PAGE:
MY FRIEND RALPH
MY FRIEND RALPH
Something strange when you look back on a lifelong friendship and cannot remember when and how this friendship started. When I heard of the passing of my good friend Sir Ralph Berkel on St. Eustatius yesterday, I searched my mind to try and remember when I first met him.
It may have been in 1969 when I was running with the URA party and lost the election on Statia with only 22 votes. We used to keep our internal meetings at the home of Mrs. Christine and her husband William Flanders where they also had a snack bar. I met his wife Elizabeth around the same time.
Ralph was born on Curacao on December 6th, 1938 but the family moved to Aruba and it is there that he grew up and from where most of his memories of growing up were from.
In 1970 he and I were among those from the three Dutch Windward Islands who formed the political party the Windward Islands People’s Movement (WIPM). I was living on St. Maarten at the time and despite the good showing I had at the polls in 1969 the new party was being formed without me. It is Ralph who when invited to join told the others that he would not join without me and also told the others “What message are we sending to the people who voted for Will? I would be hard pressed to explain to people what reason there could be.” Jocelyn Arndell was also in my corner. Remarkable is that after all these years the WIPM party is alive and well on Saba and governs that island.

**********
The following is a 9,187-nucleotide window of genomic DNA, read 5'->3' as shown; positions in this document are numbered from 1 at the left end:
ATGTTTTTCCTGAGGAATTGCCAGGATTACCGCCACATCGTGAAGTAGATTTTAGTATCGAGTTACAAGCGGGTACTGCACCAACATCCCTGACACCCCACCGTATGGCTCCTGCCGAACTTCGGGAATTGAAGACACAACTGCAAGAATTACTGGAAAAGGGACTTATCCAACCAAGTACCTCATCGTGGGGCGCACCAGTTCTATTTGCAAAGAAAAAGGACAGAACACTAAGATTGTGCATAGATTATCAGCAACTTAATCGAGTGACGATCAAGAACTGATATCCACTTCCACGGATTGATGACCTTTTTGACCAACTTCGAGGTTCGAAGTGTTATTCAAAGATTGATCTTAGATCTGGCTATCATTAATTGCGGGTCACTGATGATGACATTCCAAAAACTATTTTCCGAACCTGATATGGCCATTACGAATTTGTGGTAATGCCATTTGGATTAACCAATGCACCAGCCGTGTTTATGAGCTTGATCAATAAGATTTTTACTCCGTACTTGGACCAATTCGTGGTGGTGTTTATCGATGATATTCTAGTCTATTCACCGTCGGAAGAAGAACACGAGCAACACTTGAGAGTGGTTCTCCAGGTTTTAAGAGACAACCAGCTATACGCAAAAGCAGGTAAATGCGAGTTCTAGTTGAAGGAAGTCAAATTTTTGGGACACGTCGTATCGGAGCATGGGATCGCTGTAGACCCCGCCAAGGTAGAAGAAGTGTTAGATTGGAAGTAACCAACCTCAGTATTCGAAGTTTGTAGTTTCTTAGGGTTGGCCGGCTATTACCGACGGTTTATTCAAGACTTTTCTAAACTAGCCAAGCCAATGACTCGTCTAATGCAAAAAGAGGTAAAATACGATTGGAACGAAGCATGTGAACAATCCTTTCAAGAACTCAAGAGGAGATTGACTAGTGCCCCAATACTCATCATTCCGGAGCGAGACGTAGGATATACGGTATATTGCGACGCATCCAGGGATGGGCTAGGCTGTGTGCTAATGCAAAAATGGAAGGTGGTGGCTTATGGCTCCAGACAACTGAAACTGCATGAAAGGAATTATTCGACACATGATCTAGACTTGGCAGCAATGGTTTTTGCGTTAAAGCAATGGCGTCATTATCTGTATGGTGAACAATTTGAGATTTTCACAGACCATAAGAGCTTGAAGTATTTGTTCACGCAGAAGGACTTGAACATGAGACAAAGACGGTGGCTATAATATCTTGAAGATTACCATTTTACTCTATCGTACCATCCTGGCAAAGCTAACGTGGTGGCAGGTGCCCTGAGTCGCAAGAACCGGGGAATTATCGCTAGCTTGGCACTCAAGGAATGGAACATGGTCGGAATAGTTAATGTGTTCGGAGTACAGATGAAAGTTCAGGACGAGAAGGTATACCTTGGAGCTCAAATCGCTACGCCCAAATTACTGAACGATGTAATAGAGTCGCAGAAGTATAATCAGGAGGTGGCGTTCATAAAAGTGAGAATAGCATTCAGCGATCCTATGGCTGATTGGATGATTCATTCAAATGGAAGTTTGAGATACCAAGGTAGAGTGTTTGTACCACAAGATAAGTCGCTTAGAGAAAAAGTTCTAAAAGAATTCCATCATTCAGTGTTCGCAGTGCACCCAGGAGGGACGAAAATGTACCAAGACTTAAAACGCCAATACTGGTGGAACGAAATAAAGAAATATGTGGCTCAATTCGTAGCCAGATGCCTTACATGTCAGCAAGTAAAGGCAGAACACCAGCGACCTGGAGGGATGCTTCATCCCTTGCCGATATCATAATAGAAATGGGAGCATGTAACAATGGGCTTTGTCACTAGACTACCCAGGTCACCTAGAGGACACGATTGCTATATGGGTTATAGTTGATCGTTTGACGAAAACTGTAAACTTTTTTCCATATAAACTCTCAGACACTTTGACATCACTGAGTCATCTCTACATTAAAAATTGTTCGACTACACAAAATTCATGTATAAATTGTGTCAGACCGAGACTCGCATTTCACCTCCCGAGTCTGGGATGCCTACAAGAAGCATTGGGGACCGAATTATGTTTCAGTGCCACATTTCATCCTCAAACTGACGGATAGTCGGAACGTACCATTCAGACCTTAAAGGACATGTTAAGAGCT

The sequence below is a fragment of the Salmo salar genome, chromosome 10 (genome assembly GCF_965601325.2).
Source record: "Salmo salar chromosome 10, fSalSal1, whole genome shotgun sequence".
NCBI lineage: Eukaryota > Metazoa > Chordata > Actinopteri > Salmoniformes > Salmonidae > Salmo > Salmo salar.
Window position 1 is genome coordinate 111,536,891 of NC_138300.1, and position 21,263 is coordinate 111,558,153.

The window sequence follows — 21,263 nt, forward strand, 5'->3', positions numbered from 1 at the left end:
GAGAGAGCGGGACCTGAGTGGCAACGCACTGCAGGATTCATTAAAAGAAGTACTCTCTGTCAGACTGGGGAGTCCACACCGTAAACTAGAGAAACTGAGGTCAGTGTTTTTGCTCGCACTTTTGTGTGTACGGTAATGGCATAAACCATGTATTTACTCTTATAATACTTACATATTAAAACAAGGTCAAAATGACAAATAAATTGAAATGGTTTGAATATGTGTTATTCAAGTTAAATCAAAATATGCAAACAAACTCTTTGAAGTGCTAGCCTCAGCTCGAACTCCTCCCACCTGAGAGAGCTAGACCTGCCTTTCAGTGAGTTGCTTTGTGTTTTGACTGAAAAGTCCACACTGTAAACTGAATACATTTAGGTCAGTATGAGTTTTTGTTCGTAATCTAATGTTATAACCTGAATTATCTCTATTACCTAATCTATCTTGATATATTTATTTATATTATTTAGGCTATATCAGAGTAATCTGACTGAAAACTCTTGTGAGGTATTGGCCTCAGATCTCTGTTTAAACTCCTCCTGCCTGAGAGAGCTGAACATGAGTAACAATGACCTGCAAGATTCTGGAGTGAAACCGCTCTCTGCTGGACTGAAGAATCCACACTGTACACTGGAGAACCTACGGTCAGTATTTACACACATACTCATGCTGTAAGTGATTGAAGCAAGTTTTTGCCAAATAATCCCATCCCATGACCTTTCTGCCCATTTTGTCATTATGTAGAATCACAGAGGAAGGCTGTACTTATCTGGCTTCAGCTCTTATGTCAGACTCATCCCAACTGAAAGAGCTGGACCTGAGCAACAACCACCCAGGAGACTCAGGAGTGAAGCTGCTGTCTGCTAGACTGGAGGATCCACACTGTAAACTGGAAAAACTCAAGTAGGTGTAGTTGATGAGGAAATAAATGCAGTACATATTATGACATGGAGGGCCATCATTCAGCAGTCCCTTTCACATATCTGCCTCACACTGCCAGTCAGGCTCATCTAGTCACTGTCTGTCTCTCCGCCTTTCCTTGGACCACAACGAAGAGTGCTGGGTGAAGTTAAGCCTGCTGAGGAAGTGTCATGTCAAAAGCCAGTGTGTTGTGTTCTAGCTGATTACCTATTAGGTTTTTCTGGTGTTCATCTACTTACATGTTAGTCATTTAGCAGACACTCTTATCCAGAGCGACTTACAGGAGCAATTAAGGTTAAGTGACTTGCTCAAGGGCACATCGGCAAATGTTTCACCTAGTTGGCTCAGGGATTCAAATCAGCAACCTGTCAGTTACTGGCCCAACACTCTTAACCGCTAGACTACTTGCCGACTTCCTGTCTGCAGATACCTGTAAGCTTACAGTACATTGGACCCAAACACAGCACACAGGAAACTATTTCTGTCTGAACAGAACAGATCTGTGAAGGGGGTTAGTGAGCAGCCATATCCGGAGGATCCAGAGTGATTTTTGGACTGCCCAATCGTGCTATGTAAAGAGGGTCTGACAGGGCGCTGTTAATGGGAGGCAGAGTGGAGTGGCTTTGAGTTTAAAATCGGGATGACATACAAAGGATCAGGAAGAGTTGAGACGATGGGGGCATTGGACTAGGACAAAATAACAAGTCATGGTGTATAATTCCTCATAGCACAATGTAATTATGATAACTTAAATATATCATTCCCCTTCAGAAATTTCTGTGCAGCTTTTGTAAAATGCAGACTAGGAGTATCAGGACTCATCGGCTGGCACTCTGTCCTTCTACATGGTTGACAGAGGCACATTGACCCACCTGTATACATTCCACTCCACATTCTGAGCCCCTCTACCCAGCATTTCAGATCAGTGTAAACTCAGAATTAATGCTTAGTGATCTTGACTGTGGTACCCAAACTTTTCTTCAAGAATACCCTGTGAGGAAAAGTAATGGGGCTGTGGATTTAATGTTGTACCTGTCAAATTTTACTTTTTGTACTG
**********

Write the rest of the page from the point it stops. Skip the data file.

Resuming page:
The following year in 1971 the party won the elections on both St. Eustatius and Saba and acquired a majority of seats on the Island Council of the Windward Islands. With internal differences in the party on Statia the WIPM after only two years in government had to make a coalition with the Democrat Party of Mr. Vincent Lopes.
We were also knocking at the doors of the Federal Government on Curacao for recognition. And so in 1975 Ralph and I were appointed on the Kingdom Committee to represent Statia and Saba in the negotiations for the independence of Surinam.